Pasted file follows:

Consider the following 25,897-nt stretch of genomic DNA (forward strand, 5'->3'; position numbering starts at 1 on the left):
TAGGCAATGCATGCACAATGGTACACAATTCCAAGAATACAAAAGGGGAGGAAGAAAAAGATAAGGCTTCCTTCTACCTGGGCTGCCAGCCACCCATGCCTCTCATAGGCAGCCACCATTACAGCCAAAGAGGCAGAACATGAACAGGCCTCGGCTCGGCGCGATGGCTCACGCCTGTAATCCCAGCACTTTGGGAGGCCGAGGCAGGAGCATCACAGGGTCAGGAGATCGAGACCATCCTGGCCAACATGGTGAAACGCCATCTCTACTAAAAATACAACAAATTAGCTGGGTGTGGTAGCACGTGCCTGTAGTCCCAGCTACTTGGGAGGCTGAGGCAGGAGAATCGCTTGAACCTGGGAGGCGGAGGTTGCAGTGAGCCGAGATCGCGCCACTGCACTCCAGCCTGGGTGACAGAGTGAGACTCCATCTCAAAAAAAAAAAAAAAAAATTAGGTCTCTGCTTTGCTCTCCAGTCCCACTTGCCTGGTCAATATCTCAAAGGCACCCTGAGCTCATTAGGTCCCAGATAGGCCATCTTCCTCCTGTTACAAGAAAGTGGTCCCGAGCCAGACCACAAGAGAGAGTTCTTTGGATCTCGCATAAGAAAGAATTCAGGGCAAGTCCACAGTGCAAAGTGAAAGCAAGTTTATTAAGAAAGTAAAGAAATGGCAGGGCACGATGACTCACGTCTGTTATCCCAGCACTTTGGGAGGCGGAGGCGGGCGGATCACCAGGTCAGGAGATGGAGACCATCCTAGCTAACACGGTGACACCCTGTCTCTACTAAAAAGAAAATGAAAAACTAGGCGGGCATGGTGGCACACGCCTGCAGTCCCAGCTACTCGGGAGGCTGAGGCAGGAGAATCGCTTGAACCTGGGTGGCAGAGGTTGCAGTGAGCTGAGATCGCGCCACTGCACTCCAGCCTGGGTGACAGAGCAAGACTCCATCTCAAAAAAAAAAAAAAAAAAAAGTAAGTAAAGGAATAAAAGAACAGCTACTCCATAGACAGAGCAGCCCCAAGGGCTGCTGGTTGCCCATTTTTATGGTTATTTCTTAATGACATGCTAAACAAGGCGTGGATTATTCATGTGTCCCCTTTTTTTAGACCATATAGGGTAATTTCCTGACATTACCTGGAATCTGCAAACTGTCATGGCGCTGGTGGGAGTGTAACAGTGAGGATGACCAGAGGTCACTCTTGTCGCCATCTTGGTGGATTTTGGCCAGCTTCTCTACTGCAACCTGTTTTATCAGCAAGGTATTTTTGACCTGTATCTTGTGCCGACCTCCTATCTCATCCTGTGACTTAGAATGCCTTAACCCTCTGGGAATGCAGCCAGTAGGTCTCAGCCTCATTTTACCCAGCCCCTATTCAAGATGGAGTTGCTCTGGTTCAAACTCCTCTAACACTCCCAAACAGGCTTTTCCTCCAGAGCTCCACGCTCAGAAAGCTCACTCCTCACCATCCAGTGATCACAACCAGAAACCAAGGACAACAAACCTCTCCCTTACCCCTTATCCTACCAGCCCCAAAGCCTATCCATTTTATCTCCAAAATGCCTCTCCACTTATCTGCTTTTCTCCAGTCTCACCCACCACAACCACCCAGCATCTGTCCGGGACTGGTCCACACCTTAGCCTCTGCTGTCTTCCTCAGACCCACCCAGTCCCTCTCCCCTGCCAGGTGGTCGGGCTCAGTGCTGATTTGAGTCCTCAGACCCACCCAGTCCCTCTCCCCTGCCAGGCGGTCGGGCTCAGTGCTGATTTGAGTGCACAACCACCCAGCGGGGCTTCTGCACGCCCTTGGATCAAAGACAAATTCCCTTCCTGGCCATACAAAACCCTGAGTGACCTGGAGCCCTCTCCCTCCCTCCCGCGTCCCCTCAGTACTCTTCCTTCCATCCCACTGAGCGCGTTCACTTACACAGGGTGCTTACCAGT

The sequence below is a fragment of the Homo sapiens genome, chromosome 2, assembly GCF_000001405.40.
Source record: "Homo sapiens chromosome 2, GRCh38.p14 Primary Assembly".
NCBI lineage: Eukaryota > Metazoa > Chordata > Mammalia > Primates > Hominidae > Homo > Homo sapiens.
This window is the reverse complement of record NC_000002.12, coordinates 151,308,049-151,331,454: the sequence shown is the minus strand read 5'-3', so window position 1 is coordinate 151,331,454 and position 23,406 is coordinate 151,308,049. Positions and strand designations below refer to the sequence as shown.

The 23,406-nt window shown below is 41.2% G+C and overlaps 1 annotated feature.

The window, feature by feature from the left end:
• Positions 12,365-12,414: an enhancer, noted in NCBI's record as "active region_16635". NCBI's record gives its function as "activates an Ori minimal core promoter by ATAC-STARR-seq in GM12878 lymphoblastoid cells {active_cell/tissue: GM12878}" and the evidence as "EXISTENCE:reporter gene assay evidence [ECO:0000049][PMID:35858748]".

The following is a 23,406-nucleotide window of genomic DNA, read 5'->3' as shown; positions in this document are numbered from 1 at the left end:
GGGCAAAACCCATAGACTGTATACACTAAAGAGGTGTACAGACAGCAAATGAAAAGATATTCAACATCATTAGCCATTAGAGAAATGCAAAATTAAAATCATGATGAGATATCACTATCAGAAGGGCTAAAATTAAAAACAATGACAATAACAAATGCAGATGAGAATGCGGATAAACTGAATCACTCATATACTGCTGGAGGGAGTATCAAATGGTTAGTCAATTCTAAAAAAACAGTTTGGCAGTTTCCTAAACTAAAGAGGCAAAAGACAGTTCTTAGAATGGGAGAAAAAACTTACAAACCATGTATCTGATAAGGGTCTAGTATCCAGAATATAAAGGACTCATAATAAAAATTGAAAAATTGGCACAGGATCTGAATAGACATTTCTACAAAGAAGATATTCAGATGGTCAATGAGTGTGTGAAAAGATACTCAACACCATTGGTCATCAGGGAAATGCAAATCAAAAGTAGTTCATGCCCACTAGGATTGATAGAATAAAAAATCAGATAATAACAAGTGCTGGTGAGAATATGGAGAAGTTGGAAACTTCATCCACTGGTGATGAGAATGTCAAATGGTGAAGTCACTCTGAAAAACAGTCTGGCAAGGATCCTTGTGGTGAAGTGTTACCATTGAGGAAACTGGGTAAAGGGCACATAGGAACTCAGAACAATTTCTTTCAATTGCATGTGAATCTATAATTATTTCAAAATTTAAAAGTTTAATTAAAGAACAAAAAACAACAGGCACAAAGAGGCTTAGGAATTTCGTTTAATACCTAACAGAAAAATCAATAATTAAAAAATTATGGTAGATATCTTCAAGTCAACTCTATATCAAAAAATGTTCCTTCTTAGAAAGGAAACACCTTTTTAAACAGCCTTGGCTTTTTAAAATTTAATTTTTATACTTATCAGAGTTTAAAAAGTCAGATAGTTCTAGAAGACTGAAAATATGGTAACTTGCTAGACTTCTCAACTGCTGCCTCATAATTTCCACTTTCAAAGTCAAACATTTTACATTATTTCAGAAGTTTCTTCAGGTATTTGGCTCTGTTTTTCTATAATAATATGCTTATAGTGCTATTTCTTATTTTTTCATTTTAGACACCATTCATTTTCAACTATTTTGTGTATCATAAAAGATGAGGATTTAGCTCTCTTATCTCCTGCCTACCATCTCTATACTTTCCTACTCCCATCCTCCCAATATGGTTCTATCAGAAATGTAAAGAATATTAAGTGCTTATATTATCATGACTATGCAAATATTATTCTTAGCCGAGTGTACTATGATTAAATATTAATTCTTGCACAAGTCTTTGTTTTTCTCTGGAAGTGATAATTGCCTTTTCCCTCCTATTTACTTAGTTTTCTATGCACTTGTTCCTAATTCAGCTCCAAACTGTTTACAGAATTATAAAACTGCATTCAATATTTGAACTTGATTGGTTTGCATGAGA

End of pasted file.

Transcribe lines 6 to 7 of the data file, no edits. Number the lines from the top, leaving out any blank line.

This window is the reverse complement of record NC_000002.12, coordinates 151,308,049-151,331,454: the sequence shown is the minus strand read 5'-3', so window position 1 is coordinate 151,331,454 and position 23,406 is coordinate 151,308,049. Positions and strand designations below refer to the sequence as shown.

The 23,406-nt window shown below is 41.2% G+C and overlaps 1 annotated feature.